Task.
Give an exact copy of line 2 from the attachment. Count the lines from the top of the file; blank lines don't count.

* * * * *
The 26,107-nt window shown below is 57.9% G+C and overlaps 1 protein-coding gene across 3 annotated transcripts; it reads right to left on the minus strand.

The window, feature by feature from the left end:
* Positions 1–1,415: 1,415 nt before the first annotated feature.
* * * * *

The window, feature by feature from the left end: